It’s a commonplace that we live in a culture of celebrity. Where the Middle Ages had stained-glass windows, we have the cover of People magazine or the TMZ home page (where stained takes a different form).
A little-remarked corollary to the culture of celebrity is the celebrity in culture. We are in thrall to the idea of the individual creator: the famous directors and painters and authors who are assumed to do more to shape our collective imaginative life than any lesser-known or even anonymous talents.
“The true function of a writer,” the English critic Cyril Connolly announced, “is to produce a masterpiece and no other task is of any consequence.” What makes that statement poignant is Connolly’s intense awareness of his own failure to have fulfilled that function. What makes that statement pernicious is how it sets the bar so high as to devalue all but the most exalted creation. It also devalues all but the most exalted creator. The existence of a masterpiece presupposes the existence of a master. The absence of a masterpiece presupposes the absence of either task or artist of any consequence. On reflection, that view is nuts. But who ever stops to reflect on it?
Three recent, otherwise-unrelated events inspire these thoughts: the publication of two books, Richard Lingeman’s “The Noir Forties: The American People From Victory to Cold War” (Nation Books) and “Maynard L. Parker: Modern Photography and the American Dream” (Yale University Press), and the announcement by New York’s Museum of Modern Art that it has begun adding video games to its permanent collection. MoMA now owns 14, ranging from Pac-Man and Tetris to flOw and Canabalt.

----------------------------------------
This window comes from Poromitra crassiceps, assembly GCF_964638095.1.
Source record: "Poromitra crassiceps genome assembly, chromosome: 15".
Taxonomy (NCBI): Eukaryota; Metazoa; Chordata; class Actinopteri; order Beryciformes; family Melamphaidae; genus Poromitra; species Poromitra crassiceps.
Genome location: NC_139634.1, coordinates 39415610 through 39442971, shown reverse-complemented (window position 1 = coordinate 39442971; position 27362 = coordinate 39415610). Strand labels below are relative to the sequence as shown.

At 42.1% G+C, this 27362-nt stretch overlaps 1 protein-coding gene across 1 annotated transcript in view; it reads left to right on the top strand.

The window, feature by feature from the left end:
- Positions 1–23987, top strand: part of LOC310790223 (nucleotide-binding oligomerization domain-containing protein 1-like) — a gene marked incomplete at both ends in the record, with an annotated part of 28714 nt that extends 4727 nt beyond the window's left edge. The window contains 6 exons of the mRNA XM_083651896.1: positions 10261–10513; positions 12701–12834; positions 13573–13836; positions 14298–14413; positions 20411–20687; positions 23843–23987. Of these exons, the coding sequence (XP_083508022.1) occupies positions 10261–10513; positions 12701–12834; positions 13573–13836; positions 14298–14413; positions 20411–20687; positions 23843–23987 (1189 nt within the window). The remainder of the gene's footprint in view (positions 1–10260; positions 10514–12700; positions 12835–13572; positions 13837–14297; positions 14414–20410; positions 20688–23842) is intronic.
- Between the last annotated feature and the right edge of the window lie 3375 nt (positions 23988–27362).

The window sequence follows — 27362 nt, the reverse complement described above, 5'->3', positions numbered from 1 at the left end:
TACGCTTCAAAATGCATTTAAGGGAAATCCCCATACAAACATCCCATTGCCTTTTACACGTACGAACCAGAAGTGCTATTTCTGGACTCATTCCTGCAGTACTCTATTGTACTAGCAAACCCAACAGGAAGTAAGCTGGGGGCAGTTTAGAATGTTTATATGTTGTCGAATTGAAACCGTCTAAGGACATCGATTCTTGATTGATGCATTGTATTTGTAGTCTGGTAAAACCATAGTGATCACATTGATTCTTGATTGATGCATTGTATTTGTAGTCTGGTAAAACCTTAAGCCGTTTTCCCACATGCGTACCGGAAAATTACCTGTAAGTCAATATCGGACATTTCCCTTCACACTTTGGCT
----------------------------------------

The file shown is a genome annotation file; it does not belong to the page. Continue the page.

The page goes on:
Neither Lingeman, the contributors to the Parker book, nor MoMA sought to make any kind of statement on the relationship between celebrity and cultural influence. In fact, few institutions have done more than MoMA to propagate the idea of the heroic artist-celebrity. Yet that very inadvertence underscores the lesson these books and that acquisition have to offer.
The key word in Lingeman’s title is “Forties.” The selling word is “Noir.” So many of the genres that defined Hollywood in the Studio Age are either extinct or on life support: the musical, the screwball comedy, the western, the social-problem picture. The one exception is the most subversive and least respectable Hollywood genre: film noir. Even horror at least paid homage to the star system. Noir wasn’t about star or story. It was about a look, a texture, a
visual sensibility: rain-slick streets at night, menacing shadows, high-key lighting, camera angles cut on the bias. The cinematographers who shot noir were its most important creative force. Such men as John F. Seitz (“Double Indemnity”), Nicholas Musuraca (“Out of the Past”), Woody Bredell (“Phantom Lady,” “The Killers”), and, in a league of his own, John Alton (“T-Men,” “Raw Deal,” “The Big Combo”) were the genre’s real stars.
Noir’s appeal remains so potent, its power to evoke so considerable, that Lingeman uses the term as a catchall to designate the psychic underside of the American experience from V-J Day to the outbreak of the Korean War. Although his book uses film noir as a running element, its primary focus is on such matters as economic anxiety and the rise of red-baiting.
In the pages Lingeman does devote to noir, he focuses on themes and directors and stars. He mentions just two cinematographers. Worse, he gets both their names wrong. Seitz becomes Charles, and Harry J. Wild becomes Harry Wilde. Worse, Wilde’s credited as the cinematographer of “Crossfire” (which isn’t a film noir but a social-problem picture, the problem being anti-Semitism). The actual cinematographer was
J. Roy Hunt. So while such a sweeping title as “The Noir Forties” indicates how extensive was the impact of the men who shot film noir, the overlooking of them in the book generally — and incorrectly crediting them specifically — is a reminder of their uncelebrated satus.
Maynard Parker did much of his best work in close proximity to the noir cinematographers and at the same time, the late ’40s and early ’50s. A Los Angeles commercial photographer, he was one of the most highly valued contributors to House Beautiful magazine. Parker was never well-known, yet it can be argued that in his open-air, sun-splashed way he had as great an effect on the popular imagination as the noir cinematographers did. Their vision of a morally gray urban purgatory met its match in his Kodachrome-bright presentation of a suburban paradise.